For over 125 years, the Journal of Bone & Joint Surgery (JBJS) has been the premier journal for orthopaedic surgeons. Today, our publication portfolio has grown to 4 peer-reviewed, evidence-based journals. Two of these journals offer continuing medication education (CME) for orthopaedic generalists, specialists and allied health personnel. The development of the CME activities is overseen by a committee consisting of editors from The Journal and JBJS Reviews.
The JBJS CME program is designed to enhance the knowledge, competence and performance of orthopaedic surgeons worldwide, and to improve musculoskeletal health for their patients. Our CME program addresses a range of clinical topics including: adult hip and knee reconstruction, foot and ankle surgery, spine surgery, shoulder and elbow surgery, pain management, sports medicine, pediatrics, and trauma. After successful completion of the period of Provisional Accreditation, JBJS received full accreditation for our CME program in March of 2015.
The Journal of Bone and Joint Surgery, Inc. is accredited by the Accreditation Council for Continuing Medical Education (ACCME) to provide continuing medical education for physicians.
The Journal of Bone & Joint Surgery offers two CME activities: The Quarterly CME Activity and the Subspecialty CME Activity. Each of these CME activities is an interactive educational experience of examination questions based on articles published in the Journal of Bone & Joint Surgery. The Quarterly CME Activity contains 50 questions and is also designated for a maximum of 10 AMA PRA Category 1 Credits™. The Subspecialty CME activity contains 10 questions and is designated for a maximum of 5 AMA PRA Category 1 Credits™.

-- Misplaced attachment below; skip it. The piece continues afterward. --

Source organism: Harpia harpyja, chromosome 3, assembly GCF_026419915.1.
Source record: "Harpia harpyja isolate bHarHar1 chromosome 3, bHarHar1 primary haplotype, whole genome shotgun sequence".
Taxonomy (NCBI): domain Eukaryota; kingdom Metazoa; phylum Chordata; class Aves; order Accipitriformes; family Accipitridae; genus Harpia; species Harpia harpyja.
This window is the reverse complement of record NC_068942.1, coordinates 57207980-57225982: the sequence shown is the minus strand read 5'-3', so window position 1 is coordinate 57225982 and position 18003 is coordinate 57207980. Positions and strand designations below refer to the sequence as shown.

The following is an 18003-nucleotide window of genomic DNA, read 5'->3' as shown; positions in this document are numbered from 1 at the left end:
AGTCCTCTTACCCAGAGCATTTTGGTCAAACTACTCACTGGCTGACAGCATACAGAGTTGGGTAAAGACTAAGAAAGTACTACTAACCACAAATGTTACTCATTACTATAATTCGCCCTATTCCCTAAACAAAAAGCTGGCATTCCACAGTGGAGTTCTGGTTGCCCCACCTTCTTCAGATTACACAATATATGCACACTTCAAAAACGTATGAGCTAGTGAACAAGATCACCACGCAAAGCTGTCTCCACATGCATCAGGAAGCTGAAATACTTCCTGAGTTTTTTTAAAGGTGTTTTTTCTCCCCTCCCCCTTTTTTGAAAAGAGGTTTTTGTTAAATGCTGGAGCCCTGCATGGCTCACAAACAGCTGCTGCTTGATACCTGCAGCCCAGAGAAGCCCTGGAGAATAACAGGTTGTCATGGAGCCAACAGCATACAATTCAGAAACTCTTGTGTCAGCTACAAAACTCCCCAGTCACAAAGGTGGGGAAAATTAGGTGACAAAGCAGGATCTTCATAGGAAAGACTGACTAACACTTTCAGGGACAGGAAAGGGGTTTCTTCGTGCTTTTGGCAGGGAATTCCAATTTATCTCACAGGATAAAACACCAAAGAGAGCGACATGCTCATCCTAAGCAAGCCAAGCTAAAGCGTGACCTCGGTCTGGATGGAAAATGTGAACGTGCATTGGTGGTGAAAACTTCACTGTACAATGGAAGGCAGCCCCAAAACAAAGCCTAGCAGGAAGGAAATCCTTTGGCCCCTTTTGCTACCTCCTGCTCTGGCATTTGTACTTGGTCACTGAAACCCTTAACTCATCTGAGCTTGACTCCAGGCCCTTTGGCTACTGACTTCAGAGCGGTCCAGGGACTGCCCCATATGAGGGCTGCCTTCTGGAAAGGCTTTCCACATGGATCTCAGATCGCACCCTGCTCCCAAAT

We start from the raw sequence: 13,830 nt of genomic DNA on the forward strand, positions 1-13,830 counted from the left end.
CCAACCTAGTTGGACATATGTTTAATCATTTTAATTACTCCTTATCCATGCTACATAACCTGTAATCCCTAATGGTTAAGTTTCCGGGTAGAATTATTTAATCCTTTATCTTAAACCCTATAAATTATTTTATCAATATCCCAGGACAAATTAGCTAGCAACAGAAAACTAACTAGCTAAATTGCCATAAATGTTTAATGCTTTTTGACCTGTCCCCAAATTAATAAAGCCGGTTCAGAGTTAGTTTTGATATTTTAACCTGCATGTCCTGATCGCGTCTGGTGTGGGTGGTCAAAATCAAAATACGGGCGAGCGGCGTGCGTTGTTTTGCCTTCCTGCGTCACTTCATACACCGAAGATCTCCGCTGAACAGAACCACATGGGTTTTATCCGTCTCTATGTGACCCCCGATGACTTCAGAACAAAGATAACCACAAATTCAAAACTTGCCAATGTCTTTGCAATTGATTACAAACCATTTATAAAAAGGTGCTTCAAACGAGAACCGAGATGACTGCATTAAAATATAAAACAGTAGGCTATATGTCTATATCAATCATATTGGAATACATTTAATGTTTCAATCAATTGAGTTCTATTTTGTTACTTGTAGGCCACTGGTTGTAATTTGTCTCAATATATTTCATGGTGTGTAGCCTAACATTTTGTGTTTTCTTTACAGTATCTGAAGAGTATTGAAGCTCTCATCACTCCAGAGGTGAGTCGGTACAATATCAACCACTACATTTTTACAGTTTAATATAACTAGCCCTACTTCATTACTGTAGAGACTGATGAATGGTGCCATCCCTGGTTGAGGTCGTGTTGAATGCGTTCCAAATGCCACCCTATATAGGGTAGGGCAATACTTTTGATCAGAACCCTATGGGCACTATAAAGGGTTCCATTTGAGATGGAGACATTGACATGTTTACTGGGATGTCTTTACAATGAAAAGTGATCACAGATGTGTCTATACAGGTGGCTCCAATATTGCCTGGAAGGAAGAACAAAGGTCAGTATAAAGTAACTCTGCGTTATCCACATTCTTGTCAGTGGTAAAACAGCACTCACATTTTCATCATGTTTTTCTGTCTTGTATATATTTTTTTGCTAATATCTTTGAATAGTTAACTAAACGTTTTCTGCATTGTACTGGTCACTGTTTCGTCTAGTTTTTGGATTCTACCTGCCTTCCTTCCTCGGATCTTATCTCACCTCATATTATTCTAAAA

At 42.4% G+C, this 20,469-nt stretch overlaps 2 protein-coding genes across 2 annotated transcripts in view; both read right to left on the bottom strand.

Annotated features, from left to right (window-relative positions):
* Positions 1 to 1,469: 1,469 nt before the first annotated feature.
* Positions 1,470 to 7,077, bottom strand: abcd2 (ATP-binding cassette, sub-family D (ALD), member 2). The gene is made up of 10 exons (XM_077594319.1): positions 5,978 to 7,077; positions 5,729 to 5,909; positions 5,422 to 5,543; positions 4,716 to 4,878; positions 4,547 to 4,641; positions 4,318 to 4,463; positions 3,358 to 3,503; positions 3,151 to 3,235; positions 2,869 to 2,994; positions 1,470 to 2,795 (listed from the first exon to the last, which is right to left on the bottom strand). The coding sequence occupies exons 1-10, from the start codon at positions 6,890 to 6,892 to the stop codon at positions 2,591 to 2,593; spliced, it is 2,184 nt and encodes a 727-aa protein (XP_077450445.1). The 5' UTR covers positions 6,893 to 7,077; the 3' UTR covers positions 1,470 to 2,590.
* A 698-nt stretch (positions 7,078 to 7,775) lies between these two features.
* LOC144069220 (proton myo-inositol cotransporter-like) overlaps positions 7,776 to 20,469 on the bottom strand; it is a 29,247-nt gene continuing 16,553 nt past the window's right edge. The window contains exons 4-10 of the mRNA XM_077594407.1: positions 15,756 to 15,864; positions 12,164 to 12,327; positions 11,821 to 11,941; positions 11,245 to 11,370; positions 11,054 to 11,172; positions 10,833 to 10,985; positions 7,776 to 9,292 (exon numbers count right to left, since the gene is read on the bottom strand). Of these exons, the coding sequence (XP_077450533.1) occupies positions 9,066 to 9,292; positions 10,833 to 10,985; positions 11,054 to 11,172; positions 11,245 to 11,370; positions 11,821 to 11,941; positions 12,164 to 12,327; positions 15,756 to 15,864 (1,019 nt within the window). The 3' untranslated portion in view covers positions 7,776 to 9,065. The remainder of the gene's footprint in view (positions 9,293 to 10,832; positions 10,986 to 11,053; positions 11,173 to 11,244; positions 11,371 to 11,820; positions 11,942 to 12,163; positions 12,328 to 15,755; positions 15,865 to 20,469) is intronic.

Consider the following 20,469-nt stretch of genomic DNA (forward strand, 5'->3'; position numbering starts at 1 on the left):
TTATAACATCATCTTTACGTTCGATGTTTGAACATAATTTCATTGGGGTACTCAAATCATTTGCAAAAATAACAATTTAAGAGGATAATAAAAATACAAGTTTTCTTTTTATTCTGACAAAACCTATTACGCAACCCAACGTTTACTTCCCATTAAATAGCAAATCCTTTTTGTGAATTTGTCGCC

The Quarterly CME activity is approved by the American Board of Orthopaedic Surgery (ABOS) as a Self-Assessment Examination (SAE) that qualifies for SAE CME under the Board’s Maintenance of Certification (MOC) Program. Each Quarterly activity grants 5 SAE credits and must be submitted in pairs for maintenance of certification
JBJS Reviews, our newest journal, offers a journal-based CME activity with each article. Each article contains 5 CME assessment questions that can be completed and submitted after reading the article for 1 AMA PRA Category 1 Credit™.
JBJS is committed to providing timely, relevant CME to orthopaedic surgeons and allied health providers worldwide, promoting effective decision-making and clinical practice based on the gold-standard of peer-reviewed, scientific information contained within our publications.
You can access JBJS CME activities by visiting the JBJS Orthopaedic Education Center.
Physician assistants and nurse practitioners (often referred to as nonphysician practitioners, or NPPs) can be instrumental in helping physician practices speed reimbursements, increase patient satisfaction, and reduce paperwork burdens for doctors. An article on ORTHOPRENEUR, a digital journal, suggests that practices employ the following tips to ensure optimal utilization of these valuable professionals:
- Create accurate job descriptions.
- Research your payer mix and reimbursement rules.
- Coordinate a pre-employment shadowing day before making a formal offer to an NPP.
- Include professional memberships and CME allowance in the offer.
- Market your new NPP just as you would a new physician.
- Provide one-on-one training with physicians during the NPP’s orientation.
- Create patient scheduling policies and protocols for your staff; train the staff on the type of appointments for which NPPs will be utilized.
- Train your NPP on billing and documentation, including coding.